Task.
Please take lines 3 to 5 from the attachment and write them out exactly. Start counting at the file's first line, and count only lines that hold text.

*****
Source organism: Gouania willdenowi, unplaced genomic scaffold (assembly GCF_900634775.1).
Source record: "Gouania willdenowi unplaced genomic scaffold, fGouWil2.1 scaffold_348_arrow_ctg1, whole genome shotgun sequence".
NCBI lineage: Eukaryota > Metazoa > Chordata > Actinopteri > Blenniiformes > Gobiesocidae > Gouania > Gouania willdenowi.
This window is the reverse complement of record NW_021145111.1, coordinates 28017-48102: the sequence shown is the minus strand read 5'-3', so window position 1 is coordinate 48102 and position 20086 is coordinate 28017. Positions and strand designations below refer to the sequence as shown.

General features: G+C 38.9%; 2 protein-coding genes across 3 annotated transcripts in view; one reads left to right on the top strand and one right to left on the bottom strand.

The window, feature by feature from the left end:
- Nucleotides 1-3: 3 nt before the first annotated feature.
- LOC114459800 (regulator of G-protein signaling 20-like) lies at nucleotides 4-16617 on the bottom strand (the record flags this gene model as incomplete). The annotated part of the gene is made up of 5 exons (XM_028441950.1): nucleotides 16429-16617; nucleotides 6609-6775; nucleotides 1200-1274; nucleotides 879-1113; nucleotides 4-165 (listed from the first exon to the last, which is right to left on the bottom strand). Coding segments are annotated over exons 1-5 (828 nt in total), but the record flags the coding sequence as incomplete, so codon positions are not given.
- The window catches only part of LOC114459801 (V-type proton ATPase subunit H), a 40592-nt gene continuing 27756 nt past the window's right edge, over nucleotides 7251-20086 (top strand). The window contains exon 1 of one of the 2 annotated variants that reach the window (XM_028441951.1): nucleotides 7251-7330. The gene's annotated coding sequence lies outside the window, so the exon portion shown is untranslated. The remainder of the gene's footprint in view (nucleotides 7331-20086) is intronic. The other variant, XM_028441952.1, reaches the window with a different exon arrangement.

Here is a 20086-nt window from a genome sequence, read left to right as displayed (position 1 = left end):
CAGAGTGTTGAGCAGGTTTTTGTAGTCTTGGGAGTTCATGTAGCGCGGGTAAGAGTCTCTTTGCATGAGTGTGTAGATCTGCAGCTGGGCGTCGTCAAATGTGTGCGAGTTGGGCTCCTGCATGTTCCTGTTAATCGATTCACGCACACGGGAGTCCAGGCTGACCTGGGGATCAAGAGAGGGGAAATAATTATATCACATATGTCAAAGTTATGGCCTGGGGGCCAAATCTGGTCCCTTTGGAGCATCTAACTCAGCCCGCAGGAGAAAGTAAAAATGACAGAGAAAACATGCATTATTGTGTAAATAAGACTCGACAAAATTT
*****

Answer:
NCBI lineage: Eukaryota > Metazoa > Chordata > Actinopteri > Blenniiformes > Gobiesocidae > Gouania > Gouania willdenowi.
This window is the reverse complement of record NW_021145111.1, coordinates 28017-48102: the sequence shown is the minus strand read 5'-3', so window position 1 is coordinate 48102 and position 20086 is coordinate 28017. Positions and strand designations below refer to the sequence as shown.

General features: G+C 38.9%; 2 protein-coding genes across 3 annotated transcripts in view; one reads left to right on the top strand and one right to left on the bottom strand.